A father of three who committed €25,000 worth of social welfare fraud until he was caught using facial recognition software has been jailed for 18 months.
Welfare keeps economy going, says Joan Burton (The Irish Times)
The ceiling on her department’s spend next year had been set at €610 million lower than this year. Savings as a result of measures already taken would begin to bear fruit next year, and so the “ask” was a cut of €440 million. There were also increasing “asks” being made by changing demographics. There were more pensioners who were also living longer, the Minister said.
The live register was slowly coming down – now at 13.6 per cent – but not in some of the communities worst affected by unemployment. While foreign investment in job creation was healthy, the types of jobs being created were not helping the communities worst-affected by unemployment, she said.
Ms Burton said fraud prevention measures, such as identity checks and biometric identity cards, were saving €700 million a year.
It’s not easy to draw a definite conclusion from the facts prevented about how much the better ID techniques are contributing to lower budget requests from the Minister for Social Protection. Foreign investment, job creation and the changing demographics of the retired portion of the population also influence the demands upon the Ministry, but better ID management certainly helps.
Troubled Facebook software to tackle dole fraud (Irish Examiner)
In its latest effort to weed out welfare cheats, the Department of Social Protection plan to begin using facial-matching software from the beginning of the new year. The software will use photographic identification supplied with all new claims to automatically detect any other claims made by that person.
The technology will also have the ability to compare the supplied image with images stored by other Government bodies such as photos taken for driving licences and passports. The department believes this will help to stamp out dole cheats’ ability to use forged or stolen identities to make multiple claims.
I guess you can tell from the headline that the Examiner doesn’t approve. Nevertheless, facial recognition is a pretty good way to catch some welfare cheats.
If the photos are already available, running them through a facial recognition engine to search for duplicates doesn’t require any new, specialized hardware or add any steps for the people that do the one-on-one work with prospective beneficiaries.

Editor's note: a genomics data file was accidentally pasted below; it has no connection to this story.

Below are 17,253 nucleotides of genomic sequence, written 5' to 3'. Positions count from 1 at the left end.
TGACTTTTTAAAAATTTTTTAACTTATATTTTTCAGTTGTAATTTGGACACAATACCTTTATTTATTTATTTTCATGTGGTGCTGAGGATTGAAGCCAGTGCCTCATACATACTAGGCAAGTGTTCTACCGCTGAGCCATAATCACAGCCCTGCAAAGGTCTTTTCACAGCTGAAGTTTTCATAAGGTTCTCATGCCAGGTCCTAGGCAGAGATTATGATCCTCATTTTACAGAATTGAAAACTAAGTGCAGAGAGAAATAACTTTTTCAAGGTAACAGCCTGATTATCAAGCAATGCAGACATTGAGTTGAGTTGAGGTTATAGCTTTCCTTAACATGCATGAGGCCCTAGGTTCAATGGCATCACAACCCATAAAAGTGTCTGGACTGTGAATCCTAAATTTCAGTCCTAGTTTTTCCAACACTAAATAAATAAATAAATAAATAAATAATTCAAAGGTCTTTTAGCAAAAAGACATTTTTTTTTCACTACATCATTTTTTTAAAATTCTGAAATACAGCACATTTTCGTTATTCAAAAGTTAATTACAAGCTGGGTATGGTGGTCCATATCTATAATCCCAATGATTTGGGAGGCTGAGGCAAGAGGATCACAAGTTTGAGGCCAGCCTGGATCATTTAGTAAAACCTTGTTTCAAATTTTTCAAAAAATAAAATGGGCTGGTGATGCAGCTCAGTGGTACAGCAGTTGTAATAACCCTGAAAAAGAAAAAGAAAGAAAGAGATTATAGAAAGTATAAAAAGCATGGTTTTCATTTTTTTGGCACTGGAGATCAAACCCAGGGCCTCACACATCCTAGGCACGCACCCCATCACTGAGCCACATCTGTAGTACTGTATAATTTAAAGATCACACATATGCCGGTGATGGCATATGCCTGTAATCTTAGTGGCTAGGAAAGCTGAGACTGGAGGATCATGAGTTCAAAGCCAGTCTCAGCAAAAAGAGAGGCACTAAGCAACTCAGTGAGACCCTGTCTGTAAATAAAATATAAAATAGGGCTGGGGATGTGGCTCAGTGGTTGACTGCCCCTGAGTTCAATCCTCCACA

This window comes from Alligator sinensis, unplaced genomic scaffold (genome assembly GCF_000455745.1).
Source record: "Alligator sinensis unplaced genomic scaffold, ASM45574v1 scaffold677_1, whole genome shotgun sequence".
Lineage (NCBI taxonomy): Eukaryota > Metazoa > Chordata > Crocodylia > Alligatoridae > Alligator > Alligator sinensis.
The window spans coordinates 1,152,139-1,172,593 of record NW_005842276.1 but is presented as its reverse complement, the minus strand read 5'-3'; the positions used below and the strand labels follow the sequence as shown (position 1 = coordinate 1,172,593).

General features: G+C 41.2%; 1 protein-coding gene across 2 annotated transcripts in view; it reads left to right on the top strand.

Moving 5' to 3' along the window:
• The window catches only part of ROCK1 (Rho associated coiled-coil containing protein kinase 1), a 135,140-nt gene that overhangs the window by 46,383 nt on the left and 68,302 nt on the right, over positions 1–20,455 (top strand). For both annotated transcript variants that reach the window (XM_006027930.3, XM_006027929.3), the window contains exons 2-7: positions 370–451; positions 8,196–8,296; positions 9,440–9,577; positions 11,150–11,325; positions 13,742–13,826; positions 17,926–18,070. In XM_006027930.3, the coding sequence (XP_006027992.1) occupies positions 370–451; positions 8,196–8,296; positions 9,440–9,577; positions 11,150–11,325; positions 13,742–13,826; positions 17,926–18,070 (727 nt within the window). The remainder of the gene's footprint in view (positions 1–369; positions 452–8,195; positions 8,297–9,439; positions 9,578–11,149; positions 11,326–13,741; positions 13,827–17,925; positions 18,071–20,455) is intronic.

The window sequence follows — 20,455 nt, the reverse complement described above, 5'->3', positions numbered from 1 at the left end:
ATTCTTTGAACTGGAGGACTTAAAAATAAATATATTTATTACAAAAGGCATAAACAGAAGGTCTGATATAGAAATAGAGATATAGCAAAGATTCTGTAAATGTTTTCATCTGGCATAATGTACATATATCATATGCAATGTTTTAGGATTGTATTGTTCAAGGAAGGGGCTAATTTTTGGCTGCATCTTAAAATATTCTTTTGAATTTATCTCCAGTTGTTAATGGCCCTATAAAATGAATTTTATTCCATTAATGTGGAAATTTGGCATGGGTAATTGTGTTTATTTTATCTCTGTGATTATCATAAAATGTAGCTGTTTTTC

The system Ireland is rolling out is similar ones in use in the United States (i.e. New York) for preventing identity fraud through the issuance of multiple drivers licenses under multiple names to the same person.
It’s mostly inspired by the Facebook photo tagging affair but it deals with privacy issues and biometrics in a holistic way.
The Office of the Irish Data Protection Commissioner (‘ODPC’) recently published its audit report regarding Facebook. The audit was undertaken to determine whether Facebook had implemented recommendations stemming from the ODPC’s first audit in 2011. While the audit was largely positive in its findings, the photo tagging feature introduced by Facebook, ‘tag suggestion’, was deemed by the ODPC to be a step too far for compliance with European data protection rules. This tool used cutting-edge facial recognition technology to automatically suggest the matching of names and pictures, i.e. upon the Facebook user uploading a photo, ‘tag suggestion’ would prompt the names of the individuals appearing in such image.
Consent, contract and transparency are all discussed in some detail at the link and we’ve discussed those topics philosophically on this blog in the past. There is also an analysis of proportionality in the linked article. Proportionality is a concept seen a lot in discussions of privacy issues involving European government institutions. It’s not a big part of privacy discussions in the United States.
In Europe, governments seem to feel freer to proactively inject themselves into arrangements between private entities than do governments in the United States. The recent French decision re biometrics for time-and-attendance is a good example of the invocation of proportionality to regulate the behavior of private entities.
In the United States, negligence, liability and torts seem to fill some of the roles proportionality plays in Europe. Since the legal system in the United States generally holds that one cannot consent to another party’s negligence, negligent parties are exposed to civil suits in the event that a data breach harmful to individuals occurs.
In general, it seems that the European approach is more proactive and government driven while the approach in the United States is more reactive and driven by private interests.